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Monetary policy and the behavior of long-term real interest rates

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  • Jeffrey C. Fuhrer

Abstract

A time-honored description of the "monetary transmission channel" suggests that the Fed controls the federal funds rate, which affects the rates on longer-term credit market instruments, which affect the expected real (inflation-adjusted) rates on longer-term instruments, which affect real spending on interest-sensitive goods, which affects unemployment and inflation. And yet one key link in the chain, the expected real long-term interest rate, is not observable.> This article explores the link between the behavior of monetary policy and inferences about the behavior of the expected long-term real rate of interest. Analysis of this link reveals a sound empirical basis for the standard transmission channel. It also provides an explanation of the Bernanke-Blinder observation that short-term nominal rates are highly correlated with real output, an explanation that is fully consistent with the standard transmission channel.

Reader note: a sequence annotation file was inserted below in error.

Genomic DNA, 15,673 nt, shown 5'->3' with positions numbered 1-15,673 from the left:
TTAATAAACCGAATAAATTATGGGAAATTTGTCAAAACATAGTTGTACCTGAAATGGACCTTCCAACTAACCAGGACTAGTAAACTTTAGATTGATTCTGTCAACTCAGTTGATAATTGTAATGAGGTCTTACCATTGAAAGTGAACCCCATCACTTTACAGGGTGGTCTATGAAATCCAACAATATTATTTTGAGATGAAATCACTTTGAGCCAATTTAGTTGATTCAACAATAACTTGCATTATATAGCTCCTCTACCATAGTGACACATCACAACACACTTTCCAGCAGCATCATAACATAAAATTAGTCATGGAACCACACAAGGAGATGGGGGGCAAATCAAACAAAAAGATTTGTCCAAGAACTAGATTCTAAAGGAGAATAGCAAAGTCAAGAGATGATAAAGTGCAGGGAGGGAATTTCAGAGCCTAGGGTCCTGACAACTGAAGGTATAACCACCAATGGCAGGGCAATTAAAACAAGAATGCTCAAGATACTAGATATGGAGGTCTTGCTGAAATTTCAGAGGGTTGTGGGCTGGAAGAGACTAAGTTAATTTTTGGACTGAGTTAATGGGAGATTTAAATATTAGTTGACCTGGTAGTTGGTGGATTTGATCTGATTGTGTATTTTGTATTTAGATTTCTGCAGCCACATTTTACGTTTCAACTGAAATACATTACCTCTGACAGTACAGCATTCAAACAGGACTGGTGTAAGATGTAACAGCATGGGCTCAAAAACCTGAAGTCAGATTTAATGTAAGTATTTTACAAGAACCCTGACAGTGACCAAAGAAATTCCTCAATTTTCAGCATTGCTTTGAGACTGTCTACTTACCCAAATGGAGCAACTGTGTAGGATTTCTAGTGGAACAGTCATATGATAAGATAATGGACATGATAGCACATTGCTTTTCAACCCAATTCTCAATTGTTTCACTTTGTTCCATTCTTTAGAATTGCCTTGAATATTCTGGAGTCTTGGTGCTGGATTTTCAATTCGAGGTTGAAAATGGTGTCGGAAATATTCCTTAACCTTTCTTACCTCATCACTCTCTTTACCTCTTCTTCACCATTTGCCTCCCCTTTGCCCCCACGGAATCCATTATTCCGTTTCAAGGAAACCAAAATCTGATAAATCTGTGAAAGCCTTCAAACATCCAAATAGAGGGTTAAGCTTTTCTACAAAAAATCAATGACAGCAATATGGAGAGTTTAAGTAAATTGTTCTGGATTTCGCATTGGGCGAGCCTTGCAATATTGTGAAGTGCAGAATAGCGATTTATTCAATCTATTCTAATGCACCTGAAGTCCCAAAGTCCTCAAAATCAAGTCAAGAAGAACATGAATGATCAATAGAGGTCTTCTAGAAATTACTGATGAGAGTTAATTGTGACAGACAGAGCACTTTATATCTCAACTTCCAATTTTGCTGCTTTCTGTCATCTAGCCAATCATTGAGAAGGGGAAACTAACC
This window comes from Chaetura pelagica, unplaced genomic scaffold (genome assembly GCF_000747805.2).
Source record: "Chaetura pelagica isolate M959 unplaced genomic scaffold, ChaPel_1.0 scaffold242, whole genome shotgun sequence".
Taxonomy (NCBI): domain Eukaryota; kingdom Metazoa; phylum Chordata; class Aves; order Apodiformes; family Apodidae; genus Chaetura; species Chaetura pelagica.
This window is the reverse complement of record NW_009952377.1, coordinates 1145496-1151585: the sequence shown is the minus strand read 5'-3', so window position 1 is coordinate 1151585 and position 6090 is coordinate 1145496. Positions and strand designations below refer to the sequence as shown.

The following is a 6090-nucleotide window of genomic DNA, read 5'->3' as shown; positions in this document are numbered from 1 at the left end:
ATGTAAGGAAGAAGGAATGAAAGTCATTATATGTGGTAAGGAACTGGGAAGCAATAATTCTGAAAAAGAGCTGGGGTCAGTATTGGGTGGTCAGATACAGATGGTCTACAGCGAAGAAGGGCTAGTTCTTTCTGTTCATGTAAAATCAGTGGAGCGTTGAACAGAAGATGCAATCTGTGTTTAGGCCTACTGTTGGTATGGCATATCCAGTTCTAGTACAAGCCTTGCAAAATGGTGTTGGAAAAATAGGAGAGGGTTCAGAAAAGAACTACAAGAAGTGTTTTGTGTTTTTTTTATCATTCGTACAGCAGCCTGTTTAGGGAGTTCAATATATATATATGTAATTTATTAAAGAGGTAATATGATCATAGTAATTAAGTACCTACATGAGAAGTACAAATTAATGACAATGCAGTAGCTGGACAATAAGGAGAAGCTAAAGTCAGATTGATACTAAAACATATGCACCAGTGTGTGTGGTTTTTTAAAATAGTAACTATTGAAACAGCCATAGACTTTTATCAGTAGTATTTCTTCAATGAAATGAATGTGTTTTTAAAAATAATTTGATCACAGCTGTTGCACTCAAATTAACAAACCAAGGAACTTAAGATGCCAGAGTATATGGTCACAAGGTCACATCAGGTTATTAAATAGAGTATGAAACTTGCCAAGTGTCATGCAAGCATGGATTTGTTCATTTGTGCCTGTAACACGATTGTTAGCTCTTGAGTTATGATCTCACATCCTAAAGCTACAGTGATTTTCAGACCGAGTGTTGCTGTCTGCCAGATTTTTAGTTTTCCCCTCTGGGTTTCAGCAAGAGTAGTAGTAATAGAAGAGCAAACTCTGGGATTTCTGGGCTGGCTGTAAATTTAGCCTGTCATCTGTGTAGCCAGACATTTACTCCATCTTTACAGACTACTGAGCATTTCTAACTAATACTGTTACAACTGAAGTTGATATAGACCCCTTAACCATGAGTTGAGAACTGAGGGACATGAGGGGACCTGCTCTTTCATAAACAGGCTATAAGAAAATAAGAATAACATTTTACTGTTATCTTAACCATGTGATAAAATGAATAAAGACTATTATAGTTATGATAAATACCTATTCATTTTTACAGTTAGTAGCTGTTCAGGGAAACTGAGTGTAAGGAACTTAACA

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Bibliographic Info

Article provided by Federal Reserve Bank of Boston in its journal New England Economic Review.

Volume (Year): (1995)
Issue (Month): Sep ()
Pages: 39-52

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Handle: RePEc:fip:fedbne:y:1995:i:sep:p:39-52

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Keywords: Interest rates ; Monetary policy;

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Cited by:
  1. Jeffrey C. Fuhrer, 1994. "Optimal monetary policy in a model of overlapping price contracts," Working Papers 94-2, Federal Reserve Bank of Boston.
  2. Shu Wu, 2005. "Monetary Policy and Long-term Interest Rates," WORKING PAPERS SERIES IN THEORETICAL AND APPLIED ECONOMICS 200512, University of Kansas, Department of Economics, revised Apr 2005.
  3. Michael Dotsey & Christopher Otrok, 1994. "M2 and monetary policy: a critical review of the recent debate," Economic Quarterly, Federal Reserve Bank of Richmond, issue Win, pages 41-49.
  4. Bennett T. McCallum, 1994. "Monetary Policy and the Term Structure of Interest Rates," NBER Working Papers 4938, National Bureau of Economic Research, Inc.

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